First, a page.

When asked whether he felt responsible for the pump-and-dump schemes that sometimes follow his endorsement, he said, “Absolutely not.” Last month, McAfee announced plans to release his own “fiat” currency backed by cryptocurrency, which will be redeemable for face time with him. He said that the  McAfee Promissory Note will be connected to a blockchain by tokens and can be redeemed for up to 100 minutes of personal time with him at a location anywhere in the world.

The crypto advocate also hit headlines earlier this month when he announced a 2020 presidential bid as a way to serve the crypto community. McAfee then tweeted about the run, noting that although he doesn’t think he actually has a “chance of winning,” the bid will give him a platform to tell the “truth.”

Last month, the SEC launched a fake ICO website to increase awareness of the typical warning signs of scam ICOs and to promote investor education. The website includes such details as a misleading and blurry white paper, guaranteed returns claims, celebrity endorsements, and a countdown clock that is “quickly running out on the deal of a lifetime.” In April, SEC Commissioner Robert Jackson criticized ICOs, stating that the crypto space “has been full of troubling developments that we’ve seen at the SEC, and especially the ICO space.”

Article Produced By
Ana Alexandre

Total change in her career took Anastasia into the world of analytics and business information as a researcher and translator in 2010. Some time later she got into FinTech, a dynamically developing segment at the intersection of the financial services and technology. Ana joined Cointelegraph in September 2017.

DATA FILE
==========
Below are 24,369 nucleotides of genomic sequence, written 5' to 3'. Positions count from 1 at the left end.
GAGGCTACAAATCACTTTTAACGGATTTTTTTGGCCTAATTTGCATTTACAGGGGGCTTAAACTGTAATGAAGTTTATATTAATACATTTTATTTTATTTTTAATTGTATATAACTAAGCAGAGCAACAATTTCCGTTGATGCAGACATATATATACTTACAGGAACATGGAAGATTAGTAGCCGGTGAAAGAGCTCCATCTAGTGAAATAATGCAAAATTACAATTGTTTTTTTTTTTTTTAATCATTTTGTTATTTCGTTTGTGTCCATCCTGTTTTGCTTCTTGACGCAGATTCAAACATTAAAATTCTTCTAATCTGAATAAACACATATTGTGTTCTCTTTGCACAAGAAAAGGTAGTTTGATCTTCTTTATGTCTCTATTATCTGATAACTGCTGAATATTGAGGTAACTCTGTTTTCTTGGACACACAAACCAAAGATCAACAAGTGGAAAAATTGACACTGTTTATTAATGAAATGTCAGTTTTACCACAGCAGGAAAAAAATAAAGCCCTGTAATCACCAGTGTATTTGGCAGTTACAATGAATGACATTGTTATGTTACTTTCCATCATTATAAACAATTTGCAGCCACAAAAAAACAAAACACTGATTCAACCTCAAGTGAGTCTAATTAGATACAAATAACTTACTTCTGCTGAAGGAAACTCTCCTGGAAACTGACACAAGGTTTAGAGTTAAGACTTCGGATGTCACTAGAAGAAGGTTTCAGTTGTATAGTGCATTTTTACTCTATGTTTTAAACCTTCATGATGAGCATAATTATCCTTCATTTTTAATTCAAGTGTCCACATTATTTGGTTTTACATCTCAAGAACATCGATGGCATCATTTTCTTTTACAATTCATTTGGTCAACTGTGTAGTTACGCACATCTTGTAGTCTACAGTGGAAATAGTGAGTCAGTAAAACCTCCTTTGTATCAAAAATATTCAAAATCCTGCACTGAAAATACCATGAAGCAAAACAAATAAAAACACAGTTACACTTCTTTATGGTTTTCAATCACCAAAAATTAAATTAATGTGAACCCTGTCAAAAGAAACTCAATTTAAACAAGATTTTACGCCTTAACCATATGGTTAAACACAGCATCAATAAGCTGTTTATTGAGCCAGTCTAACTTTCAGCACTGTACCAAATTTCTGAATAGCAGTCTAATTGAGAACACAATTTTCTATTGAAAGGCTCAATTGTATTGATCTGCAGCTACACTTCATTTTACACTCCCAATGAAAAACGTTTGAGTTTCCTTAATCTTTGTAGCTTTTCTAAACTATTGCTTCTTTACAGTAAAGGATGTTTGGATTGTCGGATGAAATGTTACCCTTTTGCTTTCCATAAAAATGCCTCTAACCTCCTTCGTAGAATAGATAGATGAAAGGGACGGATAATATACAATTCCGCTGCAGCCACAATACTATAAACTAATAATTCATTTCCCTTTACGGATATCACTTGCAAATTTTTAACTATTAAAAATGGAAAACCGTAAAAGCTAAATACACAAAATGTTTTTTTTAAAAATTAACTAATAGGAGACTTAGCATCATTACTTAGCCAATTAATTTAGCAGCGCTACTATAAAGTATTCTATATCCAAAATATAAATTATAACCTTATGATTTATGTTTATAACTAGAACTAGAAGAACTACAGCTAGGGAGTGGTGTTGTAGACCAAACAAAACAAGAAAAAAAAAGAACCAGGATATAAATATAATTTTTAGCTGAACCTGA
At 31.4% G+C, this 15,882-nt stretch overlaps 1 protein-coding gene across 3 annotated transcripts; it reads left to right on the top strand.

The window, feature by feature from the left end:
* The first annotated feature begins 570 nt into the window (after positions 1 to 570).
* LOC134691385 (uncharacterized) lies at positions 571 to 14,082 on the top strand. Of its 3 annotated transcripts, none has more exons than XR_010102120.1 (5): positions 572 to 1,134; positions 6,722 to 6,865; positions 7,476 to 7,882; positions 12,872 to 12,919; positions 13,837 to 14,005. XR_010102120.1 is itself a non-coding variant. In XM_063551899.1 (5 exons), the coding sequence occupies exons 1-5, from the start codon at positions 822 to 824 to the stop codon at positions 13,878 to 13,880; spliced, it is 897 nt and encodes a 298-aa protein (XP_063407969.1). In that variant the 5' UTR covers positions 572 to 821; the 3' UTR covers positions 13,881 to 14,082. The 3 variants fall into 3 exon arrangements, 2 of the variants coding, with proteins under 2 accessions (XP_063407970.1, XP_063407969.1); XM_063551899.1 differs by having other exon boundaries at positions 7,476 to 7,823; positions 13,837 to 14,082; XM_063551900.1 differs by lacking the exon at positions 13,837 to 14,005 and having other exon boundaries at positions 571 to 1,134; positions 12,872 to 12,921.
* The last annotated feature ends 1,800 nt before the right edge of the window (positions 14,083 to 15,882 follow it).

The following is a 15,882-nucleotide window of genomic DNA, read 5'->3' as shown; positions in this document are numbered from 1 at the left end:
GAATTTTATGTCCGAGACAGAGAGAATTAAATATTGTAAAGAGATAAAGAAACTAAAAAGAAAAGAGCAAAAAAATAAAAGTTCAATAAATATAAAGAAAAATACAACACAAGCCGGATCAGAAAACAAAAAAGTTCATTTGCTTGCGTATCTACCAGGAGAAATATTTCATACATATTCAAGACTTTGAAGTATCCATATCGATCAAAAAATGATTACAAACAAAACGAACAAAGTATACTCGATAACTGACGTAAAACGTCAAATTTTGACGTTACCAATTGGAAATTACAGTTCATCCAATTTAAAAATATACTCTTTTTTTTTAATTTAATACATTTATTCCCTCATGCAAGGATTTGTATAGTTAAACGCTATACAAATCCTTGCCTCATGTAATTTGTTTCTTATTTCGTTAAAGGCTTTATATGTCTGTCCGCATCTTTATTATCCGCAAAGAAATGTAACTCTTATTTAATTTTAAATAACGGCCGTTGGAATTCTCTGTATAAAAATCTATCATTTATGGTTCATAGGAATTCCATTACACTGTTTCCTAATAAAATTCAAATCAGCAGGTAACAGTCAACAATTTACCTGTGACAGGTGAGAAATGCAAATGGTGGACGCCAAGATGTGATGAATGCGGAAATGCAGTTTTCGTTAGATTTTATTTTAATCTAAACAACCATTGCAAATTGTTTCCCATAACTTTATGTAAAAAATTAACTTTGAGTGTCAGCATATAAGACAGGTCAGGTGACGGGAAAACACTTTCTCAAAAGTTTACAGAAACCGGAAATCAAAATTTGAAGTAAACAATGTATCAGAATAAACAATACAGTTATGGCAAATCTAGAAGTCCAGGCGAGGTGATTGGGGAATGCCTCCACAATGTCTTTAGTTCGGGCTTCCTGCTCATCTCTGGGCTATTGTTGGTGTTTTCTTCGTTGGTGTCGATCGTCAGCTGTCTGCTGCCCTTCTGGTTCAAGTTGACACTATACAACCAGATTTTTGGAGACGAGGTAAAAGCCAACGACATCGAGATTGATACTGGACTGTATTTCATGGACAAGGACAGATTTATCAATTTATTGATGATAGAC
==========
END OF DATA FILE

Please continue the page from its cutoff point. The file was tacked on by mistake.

https://cointelegraph.com/news/john-mcafee-will-no-longer-promote-icos-cites-sec-threats

South Korea to Develop ‘Crypto Beach’, Modelled After Switzerland’s ‘Crypto Valley’

South Korea to Develop ‘Crypto Beach’, Modelled After Switzerland’s ‘Crypto Valley’

South Korea has revealed plans to launch a blockchain center

in Busan city modeled on the Swiss Crypto Valley, local news outlet Edaily reported June 14. At a recent blockchain event in Seoul “2018 Global Blockchain Conference,” chairman of the Korea ICT Financial Convergence Association Oh Jung-geun claimed that the organization seeks to build a space similar to the “Crypto Valley” located in the Swiss canton of Zug. "We need a place to concentrate on the cryptographic industry in Korea like the Crypto Valley in Switzerland," Oh said at the event.

The association reportedly plans to launch the “Crypto Beach” space at Haeundae, Busan. Located in eastern Busan, South Korea, Haeundae is an affluent beachfront community that attracts thousands of tourists each summer. The space has also been classified as a commercial development center by the government in recent decades. The Association reportedly plans to discuss the project with Busan authorities on Aug. 30. Oh pointed out that many South Korean companies must launch initial coin offerings (ICOs) overseas due to the government’s current ban on ICOs. Oh expressed concern about the lack of understanding of the new technology and its benefits by local authorities and their strict regulations.

In September 2017, South Korean financial authorities announced a ban on ICOs, claiming they should be strictly controlled and monitored. The government has ostensibly realized the risks associated with banning the practice, such as displacement of talent and investment  overseas, as South Korean lawmakers are reportedly working on legislation that aims to lift the existing ban on ICOs. As Cointelegraph reported earlier, Switzerland is the most blockchain-friendly country in the world. Swiss Crypto Valley, a state-backed blockchain consortium was launched in March 2017 to support the development of blockchain and cryptography-related technologies and businesses. Last week, the city of Zug announced it will trial blockchain-powered municipal voting this summer.

Article Produced By
Helen Partz

Helen is passionate about learning languages, cultures and the Internet. She has years of experience working at international online advertising projects. Growing interested in Bitcoin and cryptocurrencies in late 2017, she joined Cointelegraph as a writer.